The relationship between prostate zinc levels and serum levels of prostate specific antigen may be useful in diagnosing prostate cancer.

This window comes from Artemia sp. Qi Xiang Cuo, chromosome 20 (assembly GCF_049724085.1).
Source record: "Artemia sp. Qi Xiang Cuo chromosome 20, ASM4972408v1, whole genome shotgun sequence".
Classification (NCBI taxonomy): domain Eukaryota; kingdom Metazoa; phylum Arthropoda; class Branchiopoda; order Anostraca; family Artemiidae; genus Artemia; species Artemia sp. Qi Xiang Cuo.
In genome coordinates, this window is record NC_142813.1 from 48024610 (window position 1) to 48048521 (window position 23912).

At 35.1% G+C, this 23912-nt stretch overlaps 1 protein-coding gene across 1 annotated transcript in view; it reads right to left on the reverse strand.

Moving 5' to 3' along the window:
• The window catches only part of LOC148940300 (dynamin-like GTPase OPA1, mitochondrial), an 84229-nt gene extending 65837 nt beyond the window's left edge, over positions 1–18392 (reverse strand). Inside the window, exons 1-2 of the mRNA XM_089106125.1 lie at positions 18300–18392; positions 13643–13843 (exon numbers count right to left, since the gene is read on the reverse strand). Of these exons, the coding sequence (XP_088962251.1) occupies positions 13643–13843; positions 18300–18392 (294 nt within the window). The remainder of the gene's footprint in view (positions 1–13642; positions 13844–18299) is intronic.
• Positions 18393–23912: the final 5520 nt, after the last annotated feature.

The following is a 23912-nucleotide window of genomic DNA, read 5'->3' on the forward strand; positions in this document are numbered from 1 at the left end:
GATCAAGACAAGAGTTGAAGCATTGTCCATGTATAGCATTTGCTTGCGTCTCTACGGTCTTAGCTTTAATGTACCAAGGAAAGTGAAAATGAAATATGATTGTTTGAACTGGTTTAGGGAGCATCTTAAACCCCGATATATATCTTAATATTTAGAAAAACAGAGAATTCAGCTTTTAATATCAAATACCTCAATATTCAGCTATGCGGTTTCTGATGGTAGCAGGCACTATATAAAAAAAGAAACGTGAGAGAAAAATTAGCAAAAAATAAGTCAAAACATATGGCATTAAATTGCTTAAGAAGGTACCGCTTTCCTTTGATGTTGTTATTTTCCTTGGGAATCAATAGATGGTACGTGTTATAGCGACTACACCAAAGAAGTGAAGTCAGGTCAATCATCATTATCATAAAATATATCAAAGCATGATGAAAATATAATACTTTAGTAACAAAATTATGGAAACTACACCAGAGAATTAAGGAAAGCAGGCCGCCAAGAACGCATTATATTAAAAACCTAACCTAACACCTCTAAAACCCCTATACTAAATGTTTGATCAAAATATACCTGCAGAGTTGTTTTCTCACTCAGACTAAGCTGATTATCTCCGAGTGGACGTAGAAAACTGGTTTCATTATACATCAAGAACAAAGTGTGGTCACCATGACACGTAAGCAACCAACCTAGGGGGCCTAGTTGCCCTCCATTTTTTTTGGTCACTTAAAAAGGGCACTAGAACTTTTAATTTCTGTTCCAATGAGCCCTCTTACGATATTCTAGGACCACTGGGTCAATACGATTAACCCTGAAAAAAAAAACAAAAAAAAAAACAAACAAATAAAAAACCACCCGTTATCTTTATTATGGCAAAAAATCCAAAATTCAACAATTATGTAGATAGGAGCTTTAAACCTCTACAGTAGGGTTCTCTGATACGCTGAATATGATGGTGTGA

In the December issue of the Journal of Urology, a multicenter Israeli team led by Dr. David Vartsky at the Weizmann Institute of Science in Rehovot, Israel, explains that in patients with prostate cancer, the ability of the prostate cells to concentrate zinc is impaired. In tissue samples taken from 28 men who underwent surgery for prostate cancer, the researchers determined the zinc concentration using x-ray fluorescence. They found that zinc concentrations varied even in samples taken from the same anatomical region of the prostate, and that “a number of measurements at various locations is necessary for a diagnostic procedure.”They discovered, however, that there is a correlation of zinc levels with histologic data and with serum levels of prostate specific antigen. A combination of PSA and zinc levels “represents a significant improvement on the diagnostic value of each of them separately and provides a powerful tool for more accurate diagnosis,” Dr. Vartsky and colleagues determined. For example, they report, using a lower limit of 4 ng/ml for prostate specific antigen and an upper limit of 80 ?g/g for zinc, the rate of false positive diagnoses is 18%. Without factoring in the zinc level, the false-positive rate would be 47%.The relationship between zinc levels in prostate cells and serum levels of prostate specific antigen “allows improved discrimination between benign prostatic hypertrophy and prostate cancer, and it may represent a powerful tool for more accurate diagnosis,” the investigators conclude. (Source: J Urol 2003;170:2258-2262: Reuters Health: December 31, 2003: Oncollink)